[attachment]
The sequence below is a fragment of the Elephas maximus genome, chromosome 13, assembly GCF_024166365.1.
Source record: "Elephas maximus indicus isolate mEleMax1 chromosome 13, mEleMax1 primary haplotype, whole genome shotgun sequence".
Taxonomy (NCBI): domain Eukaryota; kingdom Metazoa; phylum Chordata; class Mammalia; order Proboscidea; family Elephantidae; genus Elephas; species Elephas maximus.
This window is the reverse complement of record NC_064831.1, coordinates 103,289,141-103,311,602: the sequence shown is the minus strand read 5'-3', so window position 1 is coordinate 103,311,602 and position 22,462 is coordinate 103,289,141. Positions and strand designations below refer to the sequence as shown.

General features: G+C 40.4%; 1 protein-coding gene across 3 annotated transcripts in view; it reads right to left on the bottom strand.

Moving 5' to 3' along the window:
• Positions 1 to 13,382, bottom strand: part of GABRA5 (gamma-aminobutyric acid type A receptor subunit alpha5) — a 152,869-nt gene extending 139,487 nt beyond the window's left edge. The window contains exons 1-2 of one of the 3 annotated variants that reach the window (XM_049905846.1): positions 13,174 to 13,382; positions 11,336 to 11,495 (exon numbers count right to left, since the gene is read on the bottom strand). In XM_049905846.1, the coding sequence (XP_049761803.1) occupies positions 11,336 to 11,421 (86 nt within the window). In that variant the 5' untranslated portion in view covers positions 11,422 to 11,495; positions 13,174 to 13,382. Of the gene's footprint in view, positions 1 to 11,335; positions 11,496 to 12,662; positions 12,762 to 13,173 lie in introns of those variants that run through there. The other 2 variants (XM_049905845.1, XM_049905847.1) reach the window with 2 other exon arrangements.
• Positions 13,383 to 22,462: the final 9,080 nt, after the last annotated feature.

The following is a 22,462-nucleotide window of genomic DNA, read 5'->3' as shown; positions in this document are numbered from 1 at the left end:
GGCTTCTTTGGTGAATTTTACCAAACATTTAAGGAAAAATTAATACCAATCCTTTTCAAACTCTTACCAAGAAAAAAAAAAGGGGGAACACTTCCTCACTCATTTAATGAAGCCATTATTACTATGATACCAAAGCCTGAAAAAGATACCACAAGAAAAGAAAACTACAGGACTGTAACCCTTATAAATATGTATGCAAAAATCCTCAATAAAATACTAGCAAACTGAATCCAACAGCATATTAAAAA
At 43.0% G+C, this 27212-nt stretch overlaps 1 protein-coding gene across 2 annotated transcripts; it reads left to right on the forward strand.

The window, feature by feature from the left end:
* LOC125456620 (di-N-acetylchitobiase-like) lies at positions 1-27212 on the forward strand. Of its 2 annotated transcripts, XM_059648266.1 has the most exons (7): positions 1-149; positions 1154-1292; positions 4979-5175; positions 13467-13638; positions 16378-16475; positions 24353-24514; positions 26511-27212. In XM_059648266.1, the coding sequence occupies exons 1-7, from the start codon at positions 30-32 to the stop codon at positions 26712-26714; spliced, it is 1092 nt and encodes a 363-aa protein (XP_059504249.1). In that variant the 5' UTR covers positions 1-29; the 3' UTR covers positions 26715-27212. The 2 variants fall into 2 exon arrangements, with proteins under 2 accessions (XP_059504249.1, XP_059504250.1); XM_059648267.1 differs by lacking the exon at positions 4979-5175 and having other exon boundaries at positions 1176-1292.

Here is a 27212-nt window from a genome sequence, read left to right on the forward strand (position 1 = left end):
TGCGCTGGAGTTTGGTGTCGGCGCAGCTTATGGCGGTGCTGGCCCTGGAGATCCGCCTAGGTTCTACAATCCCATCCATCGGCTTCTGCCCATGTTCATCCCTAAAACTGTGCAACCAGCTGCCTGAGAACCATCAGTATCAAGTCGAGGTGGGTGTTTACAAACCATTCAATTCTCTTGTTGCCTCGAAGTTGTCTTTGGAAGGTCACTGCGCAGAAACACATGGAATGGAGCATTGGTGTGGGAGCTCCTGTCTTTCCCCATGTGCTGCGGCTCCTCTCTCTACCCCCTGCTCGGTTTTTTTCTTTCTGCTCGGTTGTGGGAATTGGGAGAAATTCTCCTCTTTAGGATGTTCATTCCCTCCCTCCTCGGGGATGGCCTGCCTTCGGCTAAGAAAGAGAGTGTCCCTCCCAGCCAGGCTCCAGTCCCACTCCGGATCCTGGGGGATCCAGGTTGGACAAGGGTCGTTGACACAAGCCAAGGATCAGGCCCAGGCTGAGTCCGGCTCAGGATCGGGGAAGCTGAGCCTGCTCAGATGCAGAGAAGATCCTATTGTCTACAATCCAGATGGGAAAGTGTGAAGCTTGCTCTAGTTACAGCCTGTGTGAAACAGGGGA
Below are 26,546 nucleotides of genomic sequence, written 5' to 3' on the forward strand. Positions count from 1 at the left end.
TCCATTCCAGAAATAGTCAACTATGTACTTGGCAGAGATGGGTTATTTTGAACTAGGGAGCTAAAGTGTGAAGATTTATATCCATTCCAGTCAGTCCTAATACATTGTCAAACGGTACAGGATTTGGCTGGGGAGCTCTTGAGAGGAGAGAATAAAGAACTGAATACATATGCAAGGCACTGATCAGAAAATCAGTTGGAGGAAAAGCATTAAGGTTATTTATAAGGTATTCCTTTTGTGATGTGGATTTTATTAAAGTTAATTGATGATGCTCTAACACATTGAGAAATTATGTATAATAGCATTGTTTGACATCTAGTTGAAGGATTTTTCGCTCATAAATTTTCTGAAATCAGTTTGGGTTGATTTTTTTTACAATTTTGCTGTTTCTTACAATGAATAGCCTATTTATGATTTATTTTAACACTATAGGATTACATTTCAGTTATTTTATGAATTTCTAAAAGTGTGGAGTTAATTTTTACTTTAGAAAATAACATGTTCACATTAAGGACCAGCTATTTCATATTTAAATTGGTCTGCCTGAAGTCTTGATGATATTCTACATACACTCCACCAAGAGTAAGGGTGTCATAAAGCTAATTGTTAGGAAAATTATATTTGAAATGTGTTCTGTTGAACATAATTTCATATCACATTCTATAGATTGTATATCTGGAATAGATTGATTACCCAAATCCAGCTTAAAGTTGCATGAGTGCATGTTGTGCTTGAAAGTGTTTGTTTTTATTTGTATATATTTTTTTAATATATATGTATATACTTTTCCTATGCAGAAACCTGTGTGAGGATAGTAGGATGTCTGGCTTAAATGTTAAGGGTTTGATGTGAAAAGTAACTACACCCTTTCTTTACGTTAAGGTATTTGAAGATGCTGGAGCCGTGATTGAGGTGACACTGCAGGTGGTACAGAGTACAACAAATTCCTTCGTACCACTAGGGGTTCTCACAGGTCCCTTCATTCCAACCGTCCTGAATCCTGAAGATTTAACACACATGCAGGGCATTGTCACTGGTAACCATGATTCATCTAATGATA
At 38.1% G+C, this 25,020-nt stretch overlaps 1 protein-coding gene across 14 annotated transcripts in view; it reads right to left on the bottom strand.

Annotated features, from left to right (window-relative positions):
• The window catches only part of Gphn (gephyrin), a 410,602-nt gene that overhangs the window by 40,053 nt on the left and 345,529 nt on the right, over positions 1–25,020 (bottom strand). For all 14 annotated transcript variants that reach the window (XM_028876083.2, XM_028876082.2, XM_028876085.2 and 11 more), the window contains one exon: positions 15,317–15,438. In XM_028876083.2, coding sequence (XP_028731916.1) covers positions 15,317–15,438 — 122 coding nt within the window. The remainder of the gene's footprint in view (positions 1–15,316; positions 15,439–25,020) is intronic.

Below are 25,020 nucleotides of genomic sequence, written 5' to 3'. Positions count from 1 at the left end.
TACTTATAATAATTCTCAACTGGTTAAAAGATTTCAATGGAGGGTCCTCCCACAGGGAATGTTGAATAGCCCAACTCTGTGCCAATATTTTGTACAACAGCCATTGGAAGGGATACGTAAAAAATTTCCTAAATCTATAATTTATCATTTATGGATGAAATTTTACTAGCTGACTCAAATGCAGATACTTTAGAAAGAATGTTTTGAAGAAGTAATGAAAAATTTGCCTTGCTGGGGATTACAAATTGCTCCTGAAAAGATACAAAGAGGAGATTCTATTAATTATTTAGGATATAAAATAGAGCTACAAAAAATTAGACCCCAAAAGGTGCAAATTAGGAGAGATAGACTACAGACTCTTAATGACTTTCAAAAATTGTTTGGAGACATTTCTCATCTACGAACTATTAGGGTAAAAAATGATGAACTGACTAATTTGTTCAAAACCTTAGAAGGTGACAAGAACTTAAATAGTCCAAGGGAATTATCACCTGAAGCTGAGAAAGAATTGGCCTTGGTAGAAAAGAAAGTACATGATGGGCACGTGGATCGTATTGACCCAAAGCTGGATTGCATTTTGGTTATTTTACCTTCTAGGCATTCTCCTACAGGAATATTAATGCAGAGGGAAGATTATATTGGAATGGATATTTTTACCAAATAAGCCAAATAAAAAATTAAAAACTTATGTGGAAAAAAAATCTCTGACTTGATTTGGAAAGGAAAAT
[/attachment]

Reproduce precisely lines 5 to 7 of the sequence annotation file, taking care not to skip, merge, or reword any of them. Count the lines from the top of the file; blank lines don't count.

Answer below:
General features: G+C 40.4%; 1 protein-coding gene across 3 annotated transcripts in view; it reads right to left on the bottom strand.

Moving 5' to 3' along the window:
• Positions 1 to 13,382, bottom strand: part of GABRA5 (gamma-aminobutyric acid type A receptor subunit alpha5) — a 152,869-nt gene extending 139,487 nt beyond the window's left edge. The window contains exons 1-2 of one of the 3 annotated variants that reach the window (XM_049905846.1): positions 13,174 to 13,382; positions 11,336 to 11,495 (exon numbers count right to left, since the gene is read on the bottom strand). In XM_049905846.1, the coding sequence (XP_049761803.1) occupies positions 11,336 to 11,421 (86 nt within the window). In that variant the 5' untranslated portion in view covers positions 11,422 to 11,495; positions 13,174 to 13,382. Of the gene's footprint in view, positions 1 to 11,335; positions 11,496 to 12,662; positions 12,762 to 13,173 lie in introns of those variants that run through there. The other 2 variants (XM_049905845.1, XM_049905847.1) reach the window with 2 other exon arrangements.